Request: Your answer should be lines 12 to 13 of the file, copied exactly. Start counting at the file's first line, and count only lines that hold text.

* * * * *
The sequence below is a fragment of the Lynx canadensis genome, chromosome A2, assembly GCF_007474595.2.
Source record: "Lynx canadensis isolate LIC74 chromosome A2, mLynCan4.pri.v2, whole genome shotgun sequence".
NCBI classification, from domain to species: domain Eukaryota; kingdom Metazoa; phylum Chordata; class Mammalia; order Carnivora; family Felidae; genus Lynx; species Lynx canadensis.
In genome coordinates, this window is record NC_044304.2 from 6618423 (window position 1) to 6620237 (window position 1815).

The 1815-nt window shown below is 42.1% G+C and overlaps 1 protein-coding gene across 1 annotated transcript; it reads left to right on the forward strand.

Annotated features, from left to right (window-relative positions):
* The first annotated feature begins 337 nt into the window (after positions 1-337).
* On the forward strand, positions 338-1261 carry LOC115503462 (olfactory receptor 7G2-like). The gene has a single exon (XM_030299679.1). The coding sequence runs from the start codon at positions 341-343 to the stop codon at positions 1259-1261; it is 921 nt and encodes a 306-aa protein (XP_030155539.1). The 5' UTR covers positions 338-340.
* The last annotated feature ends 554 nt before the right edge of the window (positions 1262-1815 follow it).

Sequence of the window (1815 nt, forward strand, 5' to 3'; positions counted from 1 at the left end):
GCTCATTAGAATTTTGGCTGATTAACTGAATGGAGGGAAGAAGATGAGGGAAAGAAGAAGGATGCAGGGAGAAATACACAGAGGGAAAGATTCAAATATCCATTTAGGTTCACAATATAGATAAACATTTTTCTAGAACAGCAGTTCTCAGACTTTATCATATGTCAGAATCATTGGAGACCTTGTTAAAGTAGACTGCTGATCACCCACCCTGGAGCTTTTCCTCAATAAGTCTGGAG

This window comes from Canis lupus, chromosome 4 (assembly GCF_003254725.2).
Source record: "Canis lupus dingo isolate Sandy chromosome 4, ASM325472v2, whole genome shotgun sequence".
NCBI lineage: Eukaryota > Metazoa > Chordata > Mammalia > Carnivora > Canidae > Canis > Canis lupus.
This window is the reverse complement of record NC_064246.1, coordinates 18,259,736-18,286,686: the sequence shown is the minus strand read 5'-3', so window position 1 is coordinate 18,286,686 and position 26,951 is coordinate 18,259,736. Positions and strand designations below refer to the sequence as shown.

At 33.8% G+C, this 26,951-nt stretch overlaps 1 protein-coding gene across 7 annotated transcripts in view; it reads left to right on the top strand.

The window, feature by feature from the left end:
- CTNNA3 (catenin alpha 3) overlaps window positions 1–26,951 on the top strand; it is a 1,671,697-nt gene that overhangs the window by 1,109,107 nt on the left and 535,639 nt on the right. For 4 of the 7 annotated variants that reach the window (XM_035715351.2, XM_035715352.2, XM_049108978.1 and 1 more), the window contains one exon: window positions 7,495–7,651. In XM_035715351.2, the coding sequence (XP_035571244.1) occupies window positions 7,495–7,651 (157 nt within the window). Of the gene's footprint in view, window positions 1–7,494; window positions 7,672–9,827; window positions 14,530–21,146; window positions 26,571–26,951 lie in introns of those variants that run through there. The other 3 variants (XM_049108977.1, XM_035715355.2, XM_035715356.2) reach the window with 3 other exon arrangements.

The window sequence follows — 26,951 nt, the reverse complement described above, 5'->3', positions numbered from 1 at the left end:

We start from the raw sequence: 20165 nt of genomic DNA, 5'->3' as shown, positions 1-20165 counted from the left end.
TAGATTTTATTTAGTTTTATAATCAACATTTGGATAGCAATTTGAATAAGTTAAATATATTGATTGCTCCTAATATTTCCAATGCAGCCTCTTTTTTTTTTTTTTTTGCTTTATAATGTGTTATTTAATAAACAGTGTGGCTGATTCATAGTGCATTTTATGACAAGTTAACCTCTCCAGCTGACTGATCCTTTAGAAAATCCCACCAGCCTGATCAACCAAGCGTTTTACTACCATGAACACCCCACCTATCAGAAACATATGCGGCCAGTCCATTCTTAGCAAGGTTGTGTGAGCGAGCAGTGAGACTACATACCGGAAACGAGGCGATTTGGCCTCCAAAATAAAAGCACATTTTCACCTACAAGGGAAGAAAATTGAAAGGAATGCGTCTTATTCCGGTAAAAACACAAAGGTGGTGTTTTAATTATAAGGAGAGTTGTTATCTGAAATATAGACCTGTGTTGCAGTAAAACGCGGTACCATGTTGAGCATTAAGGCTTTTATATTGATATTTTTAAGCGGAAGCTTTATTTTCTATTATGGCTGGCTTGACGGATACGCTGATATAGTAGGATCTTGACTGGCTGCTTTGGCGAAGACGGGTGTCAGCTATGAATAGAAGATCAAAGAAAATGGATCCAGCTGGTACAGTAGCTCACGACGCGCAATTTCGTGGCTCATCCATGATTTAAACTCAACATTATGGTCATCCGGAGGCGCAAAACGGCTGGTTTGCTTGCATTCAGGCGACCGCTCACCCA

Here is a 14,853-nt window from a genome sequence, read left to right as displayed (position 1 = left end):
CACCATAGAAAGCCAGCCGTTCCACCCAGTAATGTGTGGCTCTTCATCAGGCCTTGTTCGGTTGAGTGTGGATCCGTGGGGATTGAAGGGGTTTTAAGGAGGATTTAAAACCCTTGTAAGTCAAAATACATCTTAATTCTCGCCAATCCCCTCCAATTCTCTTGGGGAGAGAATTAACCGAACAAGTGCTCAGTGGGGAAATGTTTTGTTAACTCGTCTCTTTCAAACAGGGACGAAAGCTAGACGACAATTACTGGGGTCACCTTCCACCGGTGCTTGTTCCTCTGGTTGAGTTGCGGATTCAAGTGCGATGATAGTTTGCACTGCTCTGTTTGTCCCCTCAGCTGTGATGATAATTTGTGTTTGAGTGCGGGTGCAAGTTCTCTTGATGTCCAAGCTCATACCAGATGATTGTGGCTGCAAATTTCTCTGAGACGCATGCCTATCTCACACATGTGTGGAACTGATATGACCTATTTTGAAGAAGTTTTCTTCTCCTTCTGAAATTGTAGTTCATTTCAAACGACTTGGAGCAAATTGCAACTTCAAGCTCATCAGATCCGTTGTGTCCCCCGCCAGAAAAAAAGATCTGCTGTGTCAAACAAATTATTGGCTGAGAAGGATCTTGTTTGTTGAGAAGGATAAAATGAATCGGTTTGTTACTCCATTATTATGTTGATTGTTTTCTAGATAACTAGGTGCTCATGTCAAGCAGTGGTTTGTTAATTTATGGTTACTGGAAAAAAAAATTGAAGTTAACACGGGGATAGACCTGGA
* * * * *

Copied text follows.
This window comes from Canis lupus, chromosome 4 (assembly GCF_003254725.2).
Source record: "Canis lupus dingo isolate Sandy chromosome 4, ASM325472v2, whole genome shotgun sequence".